Since the new political maps were released last fall there have been more than a half-dozen combined challenges to the redistricting plans. This Tuesday, a push by Tarrant County Democratic state Sen. Beverly Powell to temporarily block the Republican-led redraw of her district will be heard.
The four-day hearing in El Paso marks the first on the merits of any of the federal redistricting lawsuits in Texas, as reported by The Dallas Morning News.
The new political maps have been accused of securing the Republicans’ grip on power for at least the next decade, blunting the voting strength of nonwhite voters. This is the case with Powell’s District 10, which now favors a Republican candidate by splitting communities of color and shifting them into a large swath of rural areas controlled by white voters.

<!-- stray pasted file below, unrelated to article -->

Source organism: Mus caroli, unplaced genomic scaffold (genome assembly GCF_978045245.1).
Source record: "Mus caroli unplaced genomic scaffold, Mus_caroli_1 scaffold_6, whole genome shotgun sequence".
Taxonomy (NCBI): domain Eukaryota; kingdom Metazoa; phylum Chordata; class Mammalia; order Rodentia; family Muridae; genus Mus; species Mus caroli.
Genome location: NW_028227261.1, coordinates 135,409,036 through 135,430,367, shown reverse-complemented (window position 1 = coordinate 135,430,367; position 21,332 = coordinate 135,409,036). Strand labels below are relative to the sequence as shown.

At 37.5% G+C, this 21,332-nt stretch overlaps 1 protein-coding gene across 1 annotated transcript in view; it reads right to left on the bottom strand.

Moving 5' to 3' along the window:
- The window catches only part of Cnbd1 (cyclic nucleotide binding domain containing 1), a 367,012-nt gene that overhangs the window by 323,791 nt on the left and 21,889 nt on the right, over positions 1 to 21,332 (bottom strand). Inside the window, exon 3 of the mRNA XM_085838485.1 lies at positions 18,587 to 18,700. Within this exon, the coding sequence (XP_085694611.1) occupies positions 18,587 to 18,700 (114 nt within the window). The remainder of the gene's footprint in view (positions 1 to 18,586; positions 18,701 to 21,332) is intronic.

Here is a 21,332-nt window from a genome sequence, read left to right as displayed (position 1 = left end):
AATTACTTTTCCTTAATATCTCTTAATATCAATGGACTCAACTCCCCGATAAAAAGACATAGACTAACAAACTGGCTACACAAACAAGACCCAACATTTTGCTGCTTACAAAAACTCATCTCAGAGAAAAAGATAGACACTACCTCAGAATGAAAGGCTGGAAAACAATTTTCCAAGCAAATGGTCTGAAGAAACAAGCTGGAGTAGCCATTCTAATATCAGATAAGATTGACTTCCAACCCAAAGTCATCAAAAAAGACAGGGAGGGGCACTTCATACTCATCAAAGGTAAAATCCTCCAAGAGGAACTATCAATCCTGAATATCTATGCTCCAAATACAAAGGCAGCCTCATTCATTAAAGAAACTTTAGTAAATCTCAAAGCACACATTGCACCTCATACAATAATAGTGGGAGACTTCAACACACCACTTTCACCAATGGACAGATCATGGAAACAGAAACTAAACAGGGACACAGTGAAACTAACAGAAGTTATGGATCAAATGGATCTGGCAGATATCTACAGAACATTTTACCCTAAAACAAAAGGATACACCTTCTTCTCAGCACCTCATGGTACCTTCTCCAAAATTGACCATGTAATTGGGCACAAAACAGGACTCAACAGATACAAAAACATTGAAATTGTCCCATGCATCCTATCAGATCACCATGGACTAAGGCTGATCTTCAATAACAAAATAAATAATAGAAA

According to The Dallas Morning News, Powell and six other Tarrant County citizens argue the Senate plan intentionally redrew the maps to discriminate against voters of color, violating the federal voting rights law and the U.S Constitution.
A panel of three federal judges set a September trial start date in the consolidated redistricting case. There’s also a challenge in Texas state court.
“A crucial fight is underway to preserve District 10 as a Tarrant County-based diverse district where minority voters and Anglos unite to elect their candidate of choice,” said Powell.
Until the lawsuit is settled, Powell’s legal team asked the federal court to block the map, with respect to District 10 from being used in elections and to restore the district’s previous boundaries.
The plaintiffs also asked the court to delay primary elections affected by that change, noting that lawmakers already approved a back-up primary schedule.